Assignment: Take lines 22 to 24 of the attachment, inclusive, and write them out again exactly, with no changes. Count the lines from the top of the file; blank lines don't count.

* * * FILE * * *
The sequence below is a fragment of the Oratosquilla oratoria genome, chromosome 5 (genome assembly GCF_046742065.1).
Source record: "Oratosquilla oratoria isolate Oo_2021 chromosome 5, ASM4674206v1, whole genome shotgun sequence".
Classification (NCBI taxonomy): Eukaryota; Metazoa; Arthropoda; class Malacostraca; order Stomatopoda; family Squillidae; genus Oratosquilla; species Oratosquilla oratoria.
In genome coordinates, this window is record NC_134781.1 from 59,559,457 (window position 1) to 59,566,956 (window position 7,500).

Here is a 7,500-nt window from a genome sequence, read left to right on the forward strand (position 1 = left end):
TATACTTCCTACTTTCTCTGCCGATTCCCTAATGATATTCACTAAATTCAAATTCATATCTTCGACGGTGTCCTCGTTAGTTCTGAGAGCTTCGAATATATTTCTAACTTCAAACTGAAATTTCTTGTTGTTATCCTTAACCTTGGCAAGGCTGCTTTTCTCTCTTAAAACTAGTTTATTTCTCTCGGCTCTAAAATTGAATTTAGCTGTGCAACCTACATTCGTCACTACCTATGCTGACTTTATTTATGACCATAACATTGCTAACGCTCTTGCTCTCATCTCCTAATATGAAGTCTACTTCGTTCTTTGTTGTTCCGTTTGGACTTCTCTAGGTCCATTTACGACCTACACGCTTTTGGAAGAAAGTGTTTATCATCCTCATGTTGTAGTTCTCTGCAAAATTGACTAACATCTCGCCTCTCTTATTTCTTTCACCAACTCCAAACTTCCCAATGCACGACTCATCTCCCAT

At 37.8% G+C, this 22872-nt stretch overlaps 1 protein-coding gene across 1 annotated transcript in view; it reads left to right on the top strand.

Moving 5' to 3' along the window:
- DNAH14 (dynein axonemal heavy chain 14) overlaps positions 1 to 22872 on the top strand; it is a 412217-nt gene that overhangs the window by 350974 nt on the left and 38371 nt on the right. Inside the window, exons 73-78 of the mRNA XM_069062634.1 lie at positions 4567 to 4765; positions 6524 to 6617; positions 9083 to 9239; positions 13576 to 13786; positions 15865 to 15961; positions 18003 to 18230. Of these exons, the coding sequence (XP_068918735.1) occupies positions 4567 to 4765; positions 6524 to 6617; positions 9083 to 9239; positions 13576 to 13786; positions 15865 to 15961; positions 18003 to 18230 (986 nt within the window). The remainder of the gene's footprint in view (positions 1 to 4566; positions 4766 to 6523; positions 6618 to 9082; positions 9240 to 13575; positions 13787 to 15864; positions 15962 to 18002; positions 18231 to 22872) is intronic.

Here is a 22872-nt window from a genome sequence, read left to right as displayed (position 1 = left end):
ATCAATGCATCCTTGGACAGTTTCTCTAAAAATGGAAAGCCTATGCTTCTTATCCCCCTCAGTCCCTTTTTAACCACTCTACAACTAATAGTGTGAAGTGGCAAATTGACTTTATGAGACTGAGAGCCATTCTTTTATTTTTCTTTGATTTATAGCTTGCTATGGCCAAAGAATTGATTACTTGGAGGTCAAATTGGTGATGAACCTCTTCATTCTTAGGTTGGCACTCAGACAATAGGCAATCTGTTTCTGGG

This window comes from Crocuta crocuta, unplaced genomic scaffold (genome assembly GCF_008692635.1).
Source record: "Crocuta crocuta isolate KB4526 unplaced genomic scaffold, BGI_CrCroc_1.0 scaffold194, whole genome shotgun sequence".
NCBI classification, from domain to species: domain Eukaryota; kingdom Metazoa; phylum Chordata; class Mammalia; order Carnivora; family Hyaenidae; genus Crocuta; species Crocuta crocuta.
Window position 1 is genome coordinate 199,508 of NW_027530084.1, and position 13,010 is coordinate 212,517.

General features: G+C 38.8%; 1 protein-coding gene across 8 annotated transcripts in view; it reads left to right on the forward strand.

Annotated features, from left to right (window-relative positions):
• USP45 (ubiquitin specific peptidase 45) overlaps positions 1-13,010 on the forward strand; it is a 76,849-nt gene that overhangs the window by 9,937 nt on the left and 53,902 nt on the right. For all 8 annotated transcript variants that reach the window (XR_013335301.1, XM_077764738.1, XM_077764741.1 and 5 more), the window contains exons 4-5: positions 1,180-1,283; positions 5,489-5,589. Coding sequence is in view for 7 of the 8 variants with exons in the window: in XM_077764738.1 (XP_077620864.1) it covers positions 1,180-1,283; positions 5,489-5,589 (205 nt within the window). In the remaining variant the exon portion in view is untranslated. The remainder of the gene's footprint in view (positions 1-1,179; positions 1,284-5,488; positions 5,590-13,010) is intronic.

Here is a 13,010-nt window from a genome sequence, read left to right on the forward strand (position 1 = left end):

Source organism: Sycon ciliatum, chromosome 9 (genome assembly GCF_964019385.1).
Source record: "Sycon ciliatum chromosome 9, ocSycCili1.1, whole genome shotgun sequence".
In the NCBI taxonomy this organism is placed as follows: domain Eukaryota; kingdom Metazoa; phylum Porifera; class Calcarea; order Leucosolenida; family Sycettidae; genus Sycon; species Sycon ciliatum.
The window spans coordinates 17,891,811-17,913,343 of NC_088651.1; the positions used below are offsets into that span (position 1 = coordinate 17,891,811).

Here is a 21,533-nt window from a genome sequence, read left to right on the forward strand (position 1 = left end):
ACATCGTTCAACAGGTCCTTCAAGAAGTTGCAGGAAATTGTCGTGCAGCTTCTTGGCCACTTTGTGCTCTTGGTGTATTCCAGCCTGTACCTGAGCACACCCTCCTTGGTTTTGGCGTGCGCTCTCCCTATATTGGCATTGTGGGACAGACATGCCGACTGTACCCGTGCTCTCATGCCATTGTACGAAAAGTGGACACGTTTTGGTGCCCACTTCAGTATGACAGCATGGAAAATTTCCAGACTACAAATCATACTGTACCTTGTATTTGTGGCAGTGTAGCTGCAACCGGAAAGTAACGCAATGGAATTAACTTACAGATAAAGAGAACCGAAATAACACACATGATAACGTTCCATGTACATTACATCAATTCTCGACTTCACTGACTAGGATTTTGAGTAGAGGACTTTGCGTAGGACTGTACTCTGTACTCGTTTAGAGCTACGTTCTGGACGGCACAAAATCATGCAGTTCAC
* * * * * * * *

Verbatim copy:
In the NCBI taxonomy this organism is placed as follows: domain Eukaryota; kingdom Metazoa; phylum Porifera; class Calcarea; order Leucosolenida; family Sycettidae; genus Sycon; species Sycon ciliatum.
The window spans coordinates 17,891,811-17,913,343 of NC_088651.1; the positions used below are offsets into that span (position 1 = coordinate 17,891,811).

Here is a 21,533-nt window from a genome sequence, read left to right on the forward strand (position 1 = left end):